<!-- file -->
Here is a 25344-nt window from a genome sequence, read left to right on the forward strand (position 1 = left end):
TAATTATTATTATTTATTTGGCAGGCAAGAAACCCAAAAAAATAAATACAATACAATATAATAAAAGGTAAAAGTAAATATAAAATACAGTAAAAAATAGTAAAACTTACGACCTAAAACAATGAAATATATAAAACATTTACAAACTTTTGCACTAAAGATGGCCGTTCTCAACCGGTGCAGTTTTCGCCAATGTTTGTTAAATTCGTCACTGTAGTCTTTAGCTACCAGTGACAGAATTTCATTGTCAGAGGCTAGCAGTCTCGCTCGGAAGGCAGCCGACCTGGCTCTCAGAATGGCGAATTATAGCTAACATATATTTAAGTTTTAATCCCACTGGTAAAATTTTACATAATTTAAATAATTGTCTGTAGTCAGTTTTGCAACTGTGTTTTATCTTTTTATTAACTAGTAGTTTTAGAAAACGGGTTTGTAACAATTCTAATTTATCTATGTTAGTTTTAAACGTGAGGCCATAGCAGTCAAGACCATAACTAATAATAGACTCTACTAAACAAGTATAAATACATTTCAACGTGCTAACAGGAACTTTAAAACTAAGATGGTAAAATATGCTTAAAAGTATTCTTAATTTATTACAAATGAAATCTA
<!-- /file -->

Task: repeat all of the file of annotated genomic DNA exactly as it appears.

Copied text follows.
Here is a 25344-nt window from a genome sequence, read left to right on the forward strand (position 1 = left end):
TAATTATTATTATTTATTTGGCAGGCAAGAAACCCAAAAAAATAAATACAATACAATATAATAAAAGGTAAAAGTAAATATAAAATACAGTAAAAAATAGTAAAACTTACGACCTAAAACAATGAAATATATAAAACATTTACAAACTTTTGCACTAAAGATGGCCGTTCTCAACCGGTGCAGTTTTCGCCAATGTTTGTTAAATTCGTCACTGTAGTCTTTAGCTACCAGTGACAGAATTTCATTGTCAGAGGCTAGCAGTCTCGCTCGGAAGGCAGCCGACCTGGCTCTCAGAATGGCGAATTATAGCTAACATATATTTAAGTTTTAATCCCACTGGTAAAATTTTACATAATTTAAATAATTGTCTGTAGTCAGTTTTGCAACTGTGTTTTATCTTTTTATTAACTAGTAGTTTTAGAAAACGGGTTTGTAACAATTCTAATTTATCTATGTTAGTTTTAAACGTGAGGCCATAGCAGTCAAGACCATAACTAATAATAGACTCTACTAAACAAGTATAAATACATTTCAACGTGCTAACAGGAACTTTAAAACTAAGATGGTAAAATATGCTTAAAAGTATTCTTAATTTATTACAAATGAAATCTA